Anna has just left Paul who, annihilated by the separation, moves back with his father in Paris. His younger brother Jonathan, a casual student, still lives in his father's apartment and ... See full summary »
In London, a mother and daughter navigate their respective romances: Madeline rekindles an affair from thirty years earlier, while her daughter Vera is caught between a musician who cannot commit and her ex, who still pines for her.
The familiar conflicts of a film director planning to make a movie about his life and the confrontation he has with his wife, an actress who was turned down for such project in which she wanted to play herself.
The solitary Daniel and Sonia share an uneasy love/hate relationship. Daniel's life is disrupted by the appearance of a stranger that proceeds to insinuate himself in his life. The man's ... See full summary »
Paul Exben is a success story - partner in one of Paris's most exclusive law firms, big salary, big house, glamorous wife and two sons straight out of a Gap catalog. But when he finds out ... See full summary »
Pierre, a professional dancer, suffers from a serious heart disease. While he is waiting for a transplant which may (or may not) save his life, he has nothing better to do than look at the ... See full summary »
Anna has just left Paul who, annihilated by the separation, moves back with his father in Paris. His younger brother Jonathan, a casual student, still lives in his father's apartment and spends most of his time womanizing and fooling around. But what this apparent lightness conceals is a deep wound. Jonathan, in fact, has never been able to overcome the death of his beloved sister. Meanwhile Paul sinks into depression... Written by
In one scene of the film, where Jonathan walks in front of the cinema, two movie posters are shown. One is for A History of Violence (2005), a film which was also released in cinemas in France via the same distributor as this film. The other is for Last Days (2005) starring Michael Pitt, who co-starred with Louis Garrel in The Dreamers (2003). See more »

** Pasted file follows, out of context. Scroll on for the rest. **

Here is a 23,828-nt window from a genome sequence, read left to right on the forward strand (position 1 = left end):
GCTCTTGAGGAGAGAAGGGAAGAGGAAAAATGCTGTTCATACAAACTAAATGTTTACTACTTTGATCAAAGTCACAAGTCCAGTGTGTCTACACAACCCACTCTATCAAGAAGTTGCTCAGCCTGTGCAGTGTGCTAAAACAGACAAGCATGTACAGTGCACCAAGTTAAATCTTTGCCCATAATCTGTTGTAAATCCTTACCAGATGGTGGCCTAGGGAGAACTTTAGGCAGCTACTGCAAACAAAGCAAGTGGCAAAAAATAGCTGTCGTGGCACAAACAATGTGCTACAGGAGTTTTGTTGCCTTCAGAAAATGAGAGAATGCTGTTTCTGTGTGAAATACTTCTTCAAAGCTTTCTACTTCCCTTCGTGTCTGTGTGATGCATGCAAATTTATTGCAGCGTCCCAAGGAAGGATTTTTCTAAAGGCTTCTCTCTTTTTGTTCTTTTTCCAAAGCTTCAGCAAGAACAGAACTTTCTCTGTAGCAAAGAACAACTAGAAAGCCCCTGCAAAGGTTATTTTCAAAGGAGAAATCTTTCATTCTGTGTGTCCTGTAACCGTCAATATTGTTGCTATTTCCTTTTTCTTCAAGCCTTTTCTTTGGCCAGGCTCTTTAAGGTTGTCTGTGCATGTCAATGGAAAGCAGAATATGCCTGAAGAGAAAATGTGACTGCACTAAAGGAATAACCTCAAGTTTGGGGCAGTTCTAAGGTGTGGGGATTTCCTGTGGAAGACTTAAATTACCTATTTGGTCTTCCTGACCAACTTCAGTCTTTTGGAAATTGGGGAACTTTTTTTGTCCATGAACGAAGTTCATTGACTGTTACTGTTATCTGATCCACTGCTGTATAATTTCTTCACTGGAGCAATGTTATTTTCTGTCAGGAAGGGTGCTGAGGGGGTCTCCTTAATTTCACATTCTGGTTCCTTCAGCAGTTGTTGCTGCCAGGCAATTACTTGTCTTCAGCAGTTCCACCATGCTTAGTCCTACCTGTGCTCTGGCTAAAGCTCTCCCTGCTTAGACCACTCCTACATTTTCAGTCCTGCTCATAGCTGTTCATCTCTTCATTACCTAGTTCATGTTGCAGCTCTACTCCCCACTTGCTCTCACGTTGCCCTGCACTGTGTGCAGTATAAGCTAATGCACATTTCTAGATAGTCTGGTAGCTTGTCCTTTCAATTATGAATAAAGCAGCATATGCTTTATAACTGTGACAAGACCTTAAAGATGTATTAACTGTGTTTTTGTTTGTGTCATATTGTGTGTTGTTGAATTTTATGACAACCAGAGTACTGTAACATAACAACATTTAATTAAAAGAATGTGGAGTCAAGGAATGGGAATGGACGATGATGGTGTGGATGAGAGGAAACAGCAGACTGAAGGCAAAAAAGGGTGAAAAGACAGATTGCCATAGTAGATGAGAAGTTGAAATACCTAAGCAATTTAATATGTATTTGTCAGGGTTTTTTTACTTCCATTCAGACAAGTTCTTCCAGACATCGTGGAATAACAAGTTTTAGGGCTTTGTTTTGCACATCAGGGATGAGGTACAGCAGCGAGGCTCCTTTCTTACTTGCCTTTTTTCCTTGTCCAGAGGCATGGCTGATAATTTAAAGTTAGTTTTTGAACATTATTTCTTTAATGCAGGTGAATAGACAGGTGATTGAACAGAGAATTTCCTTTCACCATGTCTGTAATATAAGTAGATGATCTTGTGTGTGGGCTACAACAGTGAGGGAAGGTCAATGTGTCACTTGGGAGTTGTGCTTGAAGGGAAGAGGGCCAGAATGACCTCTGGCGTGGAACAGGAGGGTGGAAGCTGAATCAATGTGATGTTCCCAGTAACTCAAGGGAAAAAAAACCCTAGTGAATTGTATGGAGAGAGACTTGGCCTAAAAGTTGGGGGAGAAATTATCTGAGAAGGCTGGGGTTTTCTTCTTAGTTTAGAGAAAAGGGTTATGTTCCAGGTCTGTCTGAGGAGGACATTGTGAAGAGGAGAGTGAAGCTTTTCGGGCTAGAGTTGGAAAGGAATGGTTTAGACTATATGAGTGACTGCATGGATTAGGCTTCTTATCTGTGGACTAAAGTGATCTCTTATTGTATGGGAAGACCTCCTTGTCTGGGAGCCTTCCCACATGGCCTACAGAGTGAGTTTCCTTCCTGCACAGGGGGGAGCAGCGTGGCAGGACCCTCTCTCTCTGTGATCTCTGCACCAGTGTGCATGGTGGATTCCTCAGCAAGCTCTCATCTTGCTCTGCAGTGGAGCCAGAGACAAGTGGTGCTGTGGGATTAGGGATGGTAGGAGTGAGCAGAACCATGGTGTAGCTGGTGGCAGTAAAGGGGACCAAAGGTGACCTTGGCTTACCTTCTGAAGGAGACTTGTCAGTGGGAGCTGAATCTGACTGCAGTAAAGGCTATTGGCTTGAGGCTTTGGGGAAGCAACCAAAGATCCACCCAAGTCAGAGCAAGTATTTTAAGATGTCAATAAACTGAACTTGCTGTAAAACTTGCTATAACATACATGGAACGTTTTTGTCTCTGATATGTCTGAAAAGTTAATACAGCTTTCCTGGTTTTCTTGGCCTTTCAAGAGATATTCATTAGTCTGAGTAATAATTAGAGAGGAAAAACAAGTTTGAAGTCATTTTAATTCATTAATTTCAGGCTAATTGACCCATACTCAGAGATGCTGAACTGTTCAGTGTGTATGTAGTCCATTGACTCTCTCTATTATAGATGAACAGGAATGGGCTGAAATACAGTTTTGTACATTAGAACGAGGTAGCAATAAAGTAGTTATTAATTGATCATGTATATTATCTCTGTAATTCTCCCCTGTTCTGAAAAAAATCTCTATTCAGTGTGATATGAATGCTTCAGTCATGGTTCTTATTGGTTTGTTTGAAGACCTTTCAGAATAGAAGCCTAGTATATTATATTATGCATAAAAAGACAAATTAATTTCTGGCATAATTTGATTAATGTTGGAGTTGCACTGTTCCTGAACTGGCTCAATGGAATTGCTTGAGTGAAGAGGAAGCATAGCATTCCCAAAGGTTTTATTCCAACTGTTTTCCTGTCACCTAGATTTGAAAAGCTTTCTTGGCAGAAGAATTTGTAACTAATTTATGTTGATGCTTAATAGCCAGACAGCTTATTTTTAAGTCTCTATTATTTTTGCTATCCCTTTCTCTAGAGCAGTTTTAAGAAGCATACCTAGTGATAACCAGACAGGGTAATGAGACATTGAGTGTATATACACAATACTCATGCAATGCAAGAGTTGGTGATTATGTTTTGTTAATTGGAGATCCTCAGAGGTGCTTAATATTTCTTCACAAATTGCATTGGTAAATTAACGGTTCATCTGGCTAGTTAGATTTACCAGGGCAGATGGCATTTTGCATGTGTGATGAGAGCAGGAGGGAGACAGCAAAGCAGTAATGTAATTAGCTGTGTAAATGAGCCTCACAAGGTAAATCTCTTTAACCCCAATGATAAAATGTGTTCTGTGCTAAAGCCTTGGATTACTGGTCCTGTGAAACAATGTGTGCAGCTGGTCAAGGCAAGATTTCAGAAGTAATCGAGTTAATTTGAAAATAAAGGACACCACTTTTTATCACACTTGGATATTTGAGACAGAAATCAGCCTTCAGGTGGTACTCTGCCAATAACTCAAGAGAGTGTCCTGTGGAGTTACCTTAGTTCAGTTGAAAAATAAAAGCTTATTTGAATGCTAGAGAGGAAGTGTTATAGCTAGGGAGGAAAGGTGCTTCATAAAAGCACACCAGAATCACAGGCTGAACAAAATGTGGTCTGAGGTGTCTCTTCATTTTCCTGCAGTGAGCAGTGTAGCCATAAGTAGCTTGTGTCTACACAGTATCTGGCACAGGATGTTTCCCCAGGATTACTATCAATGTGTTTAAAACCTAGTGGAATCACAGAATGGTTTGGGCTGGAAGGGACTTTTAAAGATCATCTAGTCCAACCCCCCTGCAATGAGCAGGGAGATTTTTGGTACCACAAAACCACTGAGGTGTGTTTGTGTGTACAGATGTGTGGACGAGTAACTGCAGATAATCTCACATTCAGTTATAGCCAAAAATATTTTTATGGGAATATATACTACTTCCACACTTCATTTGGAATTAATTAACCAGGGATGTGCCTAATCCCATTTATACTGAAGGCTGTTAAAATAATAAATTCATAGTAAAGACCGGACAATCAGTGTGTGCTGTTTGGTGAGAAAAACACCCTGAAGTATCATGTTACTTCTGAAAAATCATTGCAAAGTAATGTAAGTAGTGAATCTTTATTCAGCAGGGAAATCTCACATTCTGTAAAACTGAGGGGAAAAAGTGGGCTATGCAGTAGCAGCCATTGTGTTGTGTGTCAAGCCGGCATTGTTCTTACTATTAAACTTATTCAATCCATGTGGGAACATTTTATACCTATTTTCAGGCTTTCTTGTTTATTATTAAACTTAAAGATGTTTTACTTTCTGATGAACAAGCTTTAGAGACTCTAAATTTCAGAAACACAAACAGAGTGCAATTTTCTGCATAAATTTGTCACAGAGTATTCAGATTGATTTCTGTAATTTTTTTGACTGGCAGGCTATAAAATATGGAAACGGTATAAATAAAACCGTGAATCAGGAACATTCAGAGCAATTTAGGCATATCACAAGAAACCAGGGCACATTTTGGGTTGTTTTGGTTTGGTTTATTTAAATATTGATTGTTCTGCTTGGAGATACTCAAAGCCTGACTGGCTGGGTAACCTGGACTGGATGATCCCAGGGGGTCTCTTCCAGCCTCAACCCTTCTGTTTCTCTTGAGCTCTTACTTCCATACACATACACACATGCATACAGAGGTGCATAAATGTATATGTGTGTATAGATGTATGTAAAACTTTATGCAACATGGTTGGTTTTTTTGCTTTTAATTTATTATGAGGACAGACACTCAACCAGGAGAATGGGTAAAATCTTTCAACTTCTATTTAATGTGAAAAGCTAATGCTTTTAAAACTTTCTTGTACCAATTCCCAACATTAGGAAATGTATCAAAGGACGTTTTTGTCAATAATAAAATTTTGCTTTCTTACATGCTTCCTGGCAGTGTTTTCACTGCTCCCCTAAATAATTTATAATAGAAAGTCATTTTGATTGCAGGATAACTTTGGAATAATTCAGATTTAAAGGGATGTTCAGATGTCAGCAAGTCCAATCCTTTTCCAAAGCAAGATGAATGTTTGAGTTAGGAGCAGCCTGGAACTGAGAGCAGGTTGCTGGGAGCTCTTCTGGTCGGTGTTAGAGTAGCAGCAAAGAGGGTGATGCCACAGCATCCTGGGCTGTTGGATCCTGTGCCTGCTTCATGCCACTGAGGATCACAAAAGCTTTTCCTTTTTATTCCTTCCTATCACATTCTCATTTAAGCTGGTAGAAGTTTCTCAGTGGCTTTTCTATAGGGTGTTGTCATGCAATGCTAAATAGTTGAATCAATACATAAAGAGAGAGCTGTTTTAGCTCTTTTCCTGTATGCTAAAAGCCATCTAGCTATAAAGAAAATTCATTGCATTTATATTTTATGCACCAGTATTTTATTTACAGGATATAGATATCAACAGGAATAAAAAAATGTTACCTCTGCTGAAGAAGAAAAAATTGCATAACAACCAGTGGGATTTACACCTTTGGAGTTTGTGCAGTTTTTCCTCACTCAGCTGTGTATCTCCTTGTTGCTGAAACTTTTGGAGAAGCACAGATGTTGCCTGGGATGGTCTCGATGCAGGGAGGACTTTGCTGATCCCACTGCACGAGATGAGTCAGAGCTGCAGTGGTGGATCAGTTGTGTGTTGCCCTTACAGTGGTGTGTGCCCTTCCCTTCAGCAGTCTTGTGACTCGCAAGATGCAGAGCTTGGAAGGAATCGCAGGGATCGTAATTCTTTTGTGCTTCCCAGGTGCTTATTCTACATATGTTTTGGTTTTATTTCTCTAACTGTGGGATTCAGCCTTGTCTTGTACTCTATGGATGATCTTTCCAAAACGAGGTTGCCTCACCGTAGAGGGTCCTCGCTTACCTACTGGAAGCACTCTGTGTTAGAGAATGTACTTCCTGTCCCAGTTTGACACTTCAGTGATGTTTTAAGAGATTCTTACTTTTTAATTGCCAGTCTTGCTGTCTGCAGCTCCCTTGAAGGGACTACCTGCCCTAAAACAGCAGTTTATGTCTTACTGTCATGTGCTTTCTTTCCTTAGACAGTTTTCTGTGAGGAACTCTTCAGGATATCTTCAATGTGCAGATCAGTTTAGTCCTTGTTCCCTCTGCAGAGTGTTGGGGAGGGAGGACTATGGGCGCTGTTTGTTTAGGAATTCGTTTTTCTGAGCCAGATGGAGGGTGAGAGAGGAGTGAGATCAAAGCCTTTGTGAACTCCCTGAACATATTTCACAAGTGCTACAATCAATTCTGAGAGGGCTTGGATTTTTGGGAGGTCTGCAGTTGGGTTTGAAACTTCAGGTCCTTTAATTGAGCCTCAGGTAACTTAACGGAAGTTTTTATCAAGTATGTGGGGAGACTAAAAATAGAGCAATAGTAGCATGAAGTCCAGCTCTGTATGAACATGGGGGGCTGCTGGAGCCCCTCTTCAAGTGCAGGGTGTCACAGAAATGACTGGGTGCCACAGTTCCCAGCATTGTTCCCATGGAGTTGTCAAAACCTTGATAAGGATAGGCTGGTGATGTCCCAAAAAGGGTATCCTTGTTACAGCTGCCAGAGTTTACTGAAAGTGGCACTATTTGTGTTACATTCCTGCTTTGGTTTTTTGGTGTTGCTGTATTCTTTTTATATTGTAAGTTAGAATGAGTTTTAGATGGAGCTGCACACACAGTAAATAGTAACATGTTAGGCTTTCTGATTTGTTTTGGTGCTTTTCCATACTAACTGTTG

I think we grossly underestimate our sorrows, in general. We always die of sadness, actually.
You mean sadness is put inside us at birth?
Like eye color?
Exactly. That's why it needs our care, but others can do nothing. No one can do anything about eye color. Also, I think it would be fair to let you take care of your sorrow alone.
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I saw many movies in Cannes last month and this was one of them. I was impressed by the performances of leads Romain Duris and Louis Garrel, who play brothers. Garrel narrates the story of his brother Duris who leaves Paris to live in the province with his girlfriend and her son.
I saw director Christophe Honoré's last movie Ma mère starring the always great Isabelle Huppert also in Cannes two years ago and was very disappointed, even if I liked all the actors in that movie. However, this was a much better developed movie that shows more promise. Dans Paris also reunites two actors from that last movie of Honoré, Louis Garrel and Joanna Preiss.
The influence of New Wave director Truffaut is obvious and sometimes, Louis Garrel reminded me of a young Antoine Doinel (Jean-Pierre Léaud). What I liked the most about this movie is that the plot is not like the typical Hollywood movie. It is about the emotions and relations of these brothers, their father and the other people in their lives. It will come out in France in October. I hope it shows in other countries too, because it is a worthy film. Maybe in the states it will come out on DVD at least.
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